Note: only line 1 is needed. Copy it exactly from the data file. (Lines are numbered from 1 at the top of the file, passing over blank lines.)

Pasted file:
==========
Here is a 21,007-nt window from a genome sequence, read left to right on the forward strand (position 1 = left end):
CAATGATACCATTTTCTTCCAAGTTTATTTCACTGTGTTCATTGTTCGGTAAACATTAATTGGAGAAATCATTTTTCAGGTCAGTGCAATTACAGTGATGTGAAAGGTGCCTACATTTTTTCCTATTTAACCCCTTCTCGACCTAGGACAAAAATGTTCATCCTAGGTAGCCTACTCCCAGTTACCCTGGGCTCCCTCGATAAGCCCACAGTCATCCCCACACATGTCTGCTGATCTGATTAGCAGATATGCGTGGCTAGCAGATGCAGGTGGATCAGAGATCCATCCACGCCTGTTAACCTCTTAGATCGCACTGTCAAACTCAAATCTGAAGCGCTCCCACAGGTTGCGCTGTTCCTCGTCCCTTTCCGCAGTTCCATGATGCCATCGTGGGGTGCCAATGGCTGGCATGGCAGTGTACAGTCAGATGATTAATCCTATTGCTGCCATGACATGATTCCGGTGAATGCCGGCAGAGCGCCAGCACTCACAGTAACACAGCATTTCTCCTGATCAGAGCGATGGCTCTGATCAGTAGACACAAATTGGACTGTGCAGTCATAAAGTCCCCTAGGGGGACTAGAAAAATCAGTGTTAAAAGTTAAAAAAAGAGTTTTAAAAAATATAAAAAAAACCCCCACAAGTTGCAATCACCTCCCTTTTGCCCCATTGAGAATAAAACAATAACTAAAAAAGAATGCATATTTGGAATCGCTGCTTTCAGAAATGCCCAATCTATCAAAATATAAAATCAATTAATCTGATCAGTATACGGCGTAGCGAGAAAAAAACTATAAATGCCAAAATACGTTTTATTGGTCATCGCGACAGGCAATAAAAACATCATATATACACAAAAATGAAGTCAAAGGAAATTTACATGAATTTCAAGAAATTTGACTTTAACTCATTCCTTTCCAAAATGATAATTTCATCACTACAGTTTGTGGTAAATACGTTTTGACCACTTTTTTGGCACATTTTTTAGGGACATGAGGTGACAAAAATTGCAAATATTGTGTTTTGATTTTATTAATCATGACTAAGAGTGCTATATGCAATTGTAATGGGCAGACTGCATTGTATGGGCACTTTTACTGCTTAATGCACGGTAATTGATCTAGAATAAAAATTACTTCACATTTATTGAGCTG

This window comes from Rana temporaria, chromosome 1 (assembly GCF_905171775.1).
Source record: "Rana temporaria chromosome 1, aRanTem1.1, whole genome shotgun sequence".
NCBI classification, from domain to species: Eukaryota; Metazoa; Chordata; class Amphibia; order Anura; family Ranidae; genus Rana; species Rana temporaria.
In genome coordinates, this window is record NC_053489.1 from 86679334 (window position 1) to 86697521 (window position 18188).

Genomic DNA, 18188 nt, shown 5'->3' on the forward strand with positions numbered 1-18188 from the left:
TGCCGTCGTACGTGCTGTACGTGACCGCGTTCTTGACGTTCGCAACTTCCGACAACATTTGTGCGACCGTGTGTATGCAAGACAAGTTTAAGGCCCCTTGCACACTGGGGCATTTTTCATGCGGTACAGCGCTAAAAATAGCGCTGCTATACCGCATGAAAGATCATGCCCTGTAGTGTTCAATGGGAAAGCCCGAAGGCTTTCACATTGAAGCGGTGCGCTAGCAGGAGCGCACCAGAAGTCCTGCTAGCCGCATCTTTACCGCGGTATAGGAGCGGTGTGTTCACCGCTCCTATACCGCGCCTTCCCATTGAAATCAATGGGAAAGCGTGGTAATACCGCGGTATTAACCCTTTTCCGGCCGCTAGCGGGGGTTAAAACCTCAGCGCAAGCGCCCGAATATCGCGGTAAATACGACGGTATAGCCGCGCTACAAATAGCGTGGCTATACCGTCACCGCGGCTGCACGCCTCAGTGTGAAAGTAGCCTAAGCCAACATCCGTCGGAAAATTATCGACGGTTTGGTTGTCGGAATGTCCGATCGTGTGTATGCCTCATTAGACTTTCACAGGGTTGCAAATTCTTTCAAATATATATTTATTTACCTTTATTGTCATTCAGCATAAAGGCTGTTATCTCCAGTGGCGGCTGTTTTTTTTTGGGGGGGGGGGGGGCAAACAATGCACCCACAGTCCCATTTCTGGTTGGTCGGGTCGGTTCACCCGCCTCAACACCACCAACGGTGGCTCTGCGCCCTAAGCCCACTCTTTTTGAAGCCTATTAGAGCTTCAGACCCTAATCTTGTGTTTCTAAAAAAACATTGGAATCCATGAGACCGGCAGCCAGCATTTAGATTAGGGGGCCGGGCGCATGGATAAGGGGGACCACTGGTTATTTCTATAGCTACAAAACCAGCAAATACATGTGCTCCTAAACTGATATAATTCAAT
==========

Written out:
Here is a 21,007-nt window from a genome sequence, read left to right on the forward strand (position 1 = left end):